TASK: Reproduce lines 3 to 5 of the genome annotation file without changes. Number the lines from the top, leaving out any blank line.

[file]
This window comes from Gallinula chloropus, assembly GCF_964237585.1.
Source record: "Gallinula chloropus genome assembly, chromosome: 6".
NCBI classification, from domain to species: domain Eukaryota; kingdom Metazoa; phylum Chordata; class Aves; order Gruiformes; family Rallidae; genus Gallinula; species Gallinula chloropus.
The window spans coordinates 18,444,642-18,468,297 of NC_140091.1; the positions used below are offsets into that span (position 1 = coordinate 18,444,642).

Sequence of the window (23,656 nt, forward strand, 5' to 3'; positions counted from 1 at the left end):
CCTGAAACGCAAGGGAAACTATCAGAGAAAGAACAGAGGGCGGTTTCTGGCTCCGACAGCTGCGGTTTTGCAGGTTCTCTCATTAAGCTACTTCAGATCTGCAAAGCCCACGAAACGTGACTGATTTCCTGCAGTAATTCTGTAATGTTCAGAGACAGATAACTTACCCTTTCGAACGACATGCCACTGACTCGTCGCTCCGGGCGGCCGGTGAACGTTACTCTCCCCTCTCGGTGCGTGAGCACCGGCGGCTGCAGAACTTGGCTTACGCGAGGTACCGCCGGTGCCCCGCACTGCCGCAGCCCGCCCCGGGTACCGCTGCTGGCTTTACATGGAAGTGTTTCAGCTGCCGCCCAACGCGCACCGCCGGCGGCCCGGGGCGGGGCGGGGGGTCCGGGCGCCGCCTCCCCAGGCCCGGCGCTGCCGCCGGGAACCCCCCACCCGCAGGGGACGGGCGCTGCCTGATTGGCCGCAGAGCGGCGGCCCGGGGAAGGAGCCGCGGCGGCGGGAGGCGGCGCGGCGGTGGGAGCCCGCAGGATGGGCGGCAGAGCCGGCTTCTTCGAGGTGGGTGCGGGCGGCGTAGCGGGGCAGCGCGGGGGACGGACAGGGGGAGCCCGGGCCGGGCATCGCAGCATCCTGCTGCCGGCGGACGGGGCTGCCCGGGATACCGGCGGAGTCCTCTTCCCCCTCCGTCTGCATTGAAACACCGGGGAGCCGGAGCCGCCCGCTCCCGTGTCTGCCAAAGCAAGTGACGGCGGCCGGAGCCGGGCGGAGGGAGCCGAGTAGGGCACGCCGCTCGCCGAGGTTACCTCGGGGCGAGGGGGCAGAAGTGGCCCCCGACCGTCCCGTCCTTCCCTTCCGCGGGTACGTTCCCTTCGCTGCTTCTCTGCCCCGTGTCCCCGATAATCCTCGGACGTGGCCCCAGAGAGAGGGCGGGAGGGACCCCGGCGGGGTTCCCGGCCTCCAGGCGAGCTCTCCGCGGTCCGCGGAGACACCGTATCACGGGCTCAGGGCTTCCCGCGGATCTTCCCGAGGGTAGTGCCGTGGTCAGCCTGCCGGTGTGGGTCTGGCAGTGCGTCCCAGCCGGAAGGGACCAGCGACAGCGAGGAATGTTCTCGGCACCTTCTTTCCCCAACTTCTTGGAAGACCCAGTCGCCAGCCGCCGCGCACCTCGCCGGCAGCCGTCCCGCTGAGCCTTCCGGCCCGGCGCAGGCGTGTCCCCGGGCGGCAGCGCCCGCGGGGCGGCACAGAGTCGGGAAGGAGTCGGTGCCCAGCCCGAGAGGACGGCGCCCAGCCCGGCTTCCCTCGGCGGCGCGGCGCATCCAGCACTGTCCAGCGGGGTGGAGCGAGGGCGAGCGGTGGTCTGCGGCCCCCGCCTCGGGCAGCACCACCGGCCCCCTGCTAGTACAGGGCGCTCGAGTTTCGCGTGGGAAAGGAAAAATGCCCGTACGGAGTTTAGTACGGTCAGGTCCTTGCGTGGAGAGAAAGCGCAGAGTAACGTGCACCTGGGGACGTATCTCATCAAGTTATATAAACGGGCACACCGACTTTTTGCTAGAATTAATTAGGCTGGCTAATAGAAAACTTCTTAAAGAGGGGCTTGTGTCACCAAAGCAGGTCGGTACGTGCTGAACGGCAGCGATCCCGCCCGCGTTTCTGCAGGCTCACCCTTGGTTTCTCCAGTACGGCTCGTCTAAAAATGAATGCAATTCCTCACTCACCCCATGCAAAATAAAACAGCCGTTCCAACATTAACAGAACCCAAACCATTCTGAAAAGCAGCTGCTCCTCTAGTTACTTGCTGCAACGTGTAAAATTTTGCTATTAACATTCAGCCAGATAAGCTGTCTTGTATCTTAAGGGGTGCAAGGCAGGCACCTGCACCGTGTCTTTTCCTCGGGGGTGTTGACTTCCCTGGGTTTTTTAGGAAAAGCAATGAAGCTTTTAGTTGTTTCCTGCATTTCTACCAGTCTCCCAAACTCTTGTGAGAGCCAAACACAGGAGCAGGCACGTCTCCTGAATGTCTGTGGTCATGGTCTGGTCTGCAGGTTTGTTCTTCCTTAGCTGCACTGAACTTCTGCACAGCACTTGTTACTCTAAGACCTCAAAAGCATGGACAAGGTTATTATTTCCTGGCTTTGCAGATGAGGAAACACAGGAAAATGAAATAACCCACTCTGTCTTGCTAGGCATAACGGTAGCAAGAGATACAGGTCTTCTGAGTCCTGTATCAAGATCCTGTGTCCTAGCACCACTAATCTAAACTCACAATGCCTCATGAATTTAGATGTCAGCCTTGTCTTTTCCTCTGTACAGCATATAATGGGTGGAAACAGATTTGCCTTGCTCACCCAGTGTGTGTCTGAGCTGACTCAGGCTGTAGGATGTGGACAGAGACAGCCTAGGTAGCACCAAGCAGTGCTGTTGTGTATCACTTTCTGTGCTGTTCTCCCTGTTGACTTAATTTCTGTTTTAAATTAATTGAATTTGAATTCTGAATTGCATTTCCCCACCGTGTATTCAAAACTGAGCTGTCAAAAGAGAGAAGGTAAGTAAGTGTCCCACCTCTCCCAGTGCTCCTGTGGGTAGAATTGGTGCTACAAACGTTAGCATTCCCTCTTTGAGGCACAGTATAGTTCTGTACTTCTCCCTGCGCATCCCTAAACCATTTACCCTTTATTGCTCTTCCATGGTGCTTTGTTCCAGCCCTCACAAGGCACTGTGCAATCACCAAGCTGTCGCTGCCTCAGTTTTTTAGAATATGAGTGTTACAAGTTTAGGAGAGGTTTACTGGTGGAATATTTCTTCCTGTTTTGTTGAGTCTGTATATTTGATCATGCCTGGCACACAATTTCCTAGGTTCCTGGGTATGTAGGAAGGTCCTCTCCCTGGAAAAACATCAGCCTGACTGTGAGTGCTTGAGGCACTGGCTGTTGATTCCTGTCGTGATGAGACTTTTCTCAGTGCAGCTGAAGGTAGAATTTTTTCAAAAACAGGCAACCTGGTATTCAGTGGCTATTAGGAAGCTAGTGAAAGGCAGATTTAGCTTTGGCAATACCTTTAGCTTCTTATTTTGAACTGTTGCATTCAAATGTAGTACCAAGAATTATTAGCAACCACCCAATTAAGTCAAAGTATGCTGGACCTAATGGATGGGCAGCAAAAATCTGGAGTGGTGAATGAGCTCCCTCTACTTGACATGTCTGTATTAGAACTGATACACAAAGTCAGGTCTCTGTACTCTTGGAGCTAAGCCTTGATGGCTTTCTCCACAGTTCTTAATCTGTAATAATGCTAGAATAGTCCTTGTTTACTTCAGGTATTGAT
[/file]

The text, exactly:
NCBI classification, from domain to species: domain Eukaryota; kingdom Metazoa; phylum Chordata; class Aves; order Gruiformes; family Rallidae; genus Gallinula; species Gallinula chloropus.
The window spans coordinates 18,444,642-18,468,297 of NC_140091.1; the positions used below are offsets into that span (position 1 = coordinate 18,444,642).

Sequence of the window (23,656 nt, forward strand, 5' to 3'; positions counted from 1 at the left end):